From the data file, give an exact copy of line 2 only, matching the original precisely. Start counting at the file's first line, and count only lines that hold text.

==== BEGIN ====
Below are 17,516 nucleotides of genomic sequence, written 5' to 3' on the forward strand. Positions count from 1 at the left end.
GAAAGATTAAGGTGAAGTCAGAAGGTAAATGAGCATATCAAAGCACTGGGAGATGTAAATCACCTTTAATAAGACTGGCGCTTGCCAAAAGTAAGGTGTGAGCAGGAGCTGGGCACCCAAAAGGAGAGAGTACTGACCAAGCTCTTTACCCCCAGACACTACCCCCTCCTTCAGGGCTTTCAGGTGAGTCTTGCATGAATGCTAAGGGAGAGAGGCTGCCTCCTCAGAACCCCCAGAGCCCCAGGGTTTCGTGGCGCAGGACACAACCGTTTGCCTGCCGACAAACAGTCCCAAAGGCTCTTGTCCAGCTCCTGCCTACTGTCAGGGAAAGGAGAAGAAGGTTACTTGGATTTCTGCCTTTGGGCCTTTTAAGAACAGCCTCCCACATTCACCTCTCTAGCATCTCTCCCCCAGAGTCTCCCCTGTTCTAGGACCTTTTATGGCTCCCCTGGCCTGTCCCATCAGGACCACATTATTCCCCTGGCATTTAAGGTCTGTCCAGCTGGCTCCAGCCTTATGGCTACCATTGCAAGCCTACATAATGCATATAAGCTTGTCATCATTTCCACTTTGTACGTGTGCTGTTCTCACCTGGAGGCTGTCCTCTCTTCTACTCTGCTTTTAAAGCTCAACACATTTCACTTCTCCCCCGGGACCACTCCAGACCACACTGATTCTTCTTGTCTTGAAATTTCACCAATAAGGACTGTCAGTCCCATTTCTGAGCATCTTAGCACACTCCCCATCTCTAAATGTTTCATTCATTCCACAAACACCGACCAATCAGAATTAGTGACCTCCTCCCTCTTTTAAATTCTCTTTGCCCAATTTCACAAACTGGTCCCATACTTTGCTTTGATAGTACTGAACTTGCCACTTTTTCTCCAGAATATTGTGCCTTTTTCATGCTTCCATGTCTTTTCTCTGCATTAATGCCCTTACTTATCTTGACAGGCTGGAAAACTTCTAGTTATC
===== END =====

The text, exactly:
GAAAGATTAAGGTGAAGTCAGAAGGTAAATGAGCATATCAAAGCACTGGGAGATGTAAATCACCTTTAATAAGACTGGCGCTTGCCAAAAGTAAGGTGTGAGCAGGAGCTGGGCACCCAAAAGGAGAGAGTACTGACCAAGCTCTTTACCCCCAGACACTACCCCCTCCTTCAGGGCTTTCAGGTGAGTCTTGCATGAATGCTAAGGGAGAGAGGCTGCCTCCTCAGAACCCCCAGAGCCCCAGGGTTTCGTGGCGCAGGACACAACCGTTTGCCTGCCGACAAACAGTCCCAAAGGCTCTTGTCCAGCTCCTGCCTACTGTCAGGGAAAGGAGAAGAAGGTTACTTGGATTTCTGCCTTTGGGCCTTTTAAGAACAGCCTCCCACATTCACCTCTCTAGCATCTCTCCCCCAGAGTCTCCCCTGTTCTAGGACCTTTTATGGCTCCCCTGGCCTGTCCCATCAGGACCACATTATTCCCCTGGCATTTAAGGTCTGTCCAGCTGGCTCCAGCCTTATGGCTACCATTGCAAGCCTACATAATGCATATAAGCTTGTCATCATTTCCACTTTGTACGTGTGCTGTTCTCACCTGGAGGCTGTCCTCTCTTCTACTCTGCTTTTAAAGCTCAACACATTTCACTTCTCCCCCGGGACCACTCCAGACCACACTGATTCTTCTTGTCTTGAAATTTCACCAATAAGGACTGTCAGTCCCATTTCTGAGCATCTTAGCACACTCCCCATCTCTAAATGTTTCATTCATTCCACAAACACCGACCAATCAGAATTAGTGACCTCCTCCCTCTTTTAAATTCTCTTTGCCCAATTTCACAAACTGGTCCCATACTTTGCTTTGATAGTACTGAACTTGCCACTTTTTCTCCAGAATATTGTGCCTTTTTCATGCTTCCATGTCTTTTCTCTGCATTAATGCCCTTACTTATCTTGACAGGCTGGAAAACTTCTAGTTATC